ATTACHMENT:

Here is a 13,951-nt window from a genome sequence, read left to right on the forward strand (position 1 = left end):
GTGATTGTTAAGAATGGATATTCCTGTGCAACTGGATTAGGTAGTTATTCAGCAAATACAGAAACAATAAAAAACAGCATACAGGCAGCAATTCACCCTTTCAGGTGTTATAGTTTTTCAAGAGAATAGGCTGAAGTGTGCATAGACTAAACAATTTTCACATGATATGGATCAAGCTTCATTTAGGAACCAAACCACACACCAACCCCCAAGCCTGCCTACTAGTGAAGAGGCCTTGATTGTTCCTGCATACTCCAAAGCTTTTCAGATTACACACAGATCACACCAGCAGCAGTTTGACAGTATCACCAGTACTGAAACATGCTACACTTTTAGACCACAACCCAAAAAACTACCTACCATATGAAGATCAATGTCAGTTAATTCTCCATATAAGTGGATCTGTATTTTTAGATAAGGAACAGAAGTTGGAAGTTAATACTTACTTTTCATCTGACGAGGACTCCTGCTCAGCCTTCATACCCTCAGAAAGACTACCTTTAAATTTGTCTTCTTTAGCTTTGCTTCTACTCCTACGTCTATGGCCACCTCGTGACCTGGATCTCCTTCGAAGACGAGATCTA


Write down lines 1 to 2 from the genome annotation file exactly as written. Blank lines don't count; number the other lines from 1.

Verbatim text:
Here is a 13,951-nt window from a genome sequence, read left to right on the forward strand (position 1 = left end):
GTGATTGTTAAGAATGGATATTCCTGTGCAACTGGATTAGGTAGTTATTCAGCAAATACAGAAACAATAAAAAACAGCATACAGGCAGCAATTCACCCTTTCAGGTGTTATAGTTTTTCAAGAGAATAGGCTGAAGTGTGCATAGACTAAACAATTTTCACATGATATGGATCAAGCTTCATTTAGGAACCAAACCACACACCAACCCCCAAGCCTGCCTACTAGTGAAGAGGCCTTGATTGTTCCTGCATACTCCAAAGCTTTTCAGATTACACACAGATCACACCAGCAGCAGTTTGACAGTATCACCAGTACTGAAACATGCTACACTTTTAGACCACAACCCAAAAAACTACCTACCATATGAAGATCAATGTCAGTTAATTCTCCATATAAGTGGATCTGTATTTTTAGATAAGGAACAGAAGTTGGAAGTTAATACTTACTTTTCATCTGACGAGGACTCCTGCTCAGCCTTCATACCCTCAGAAAGACTACCTTTAAATTTGTCTTCTTTAGCTTTGCTTCTACTCCTACGTCTATGGCCACCTCGTGACCTGGATCTCCTTCGAAGACGAGATCTA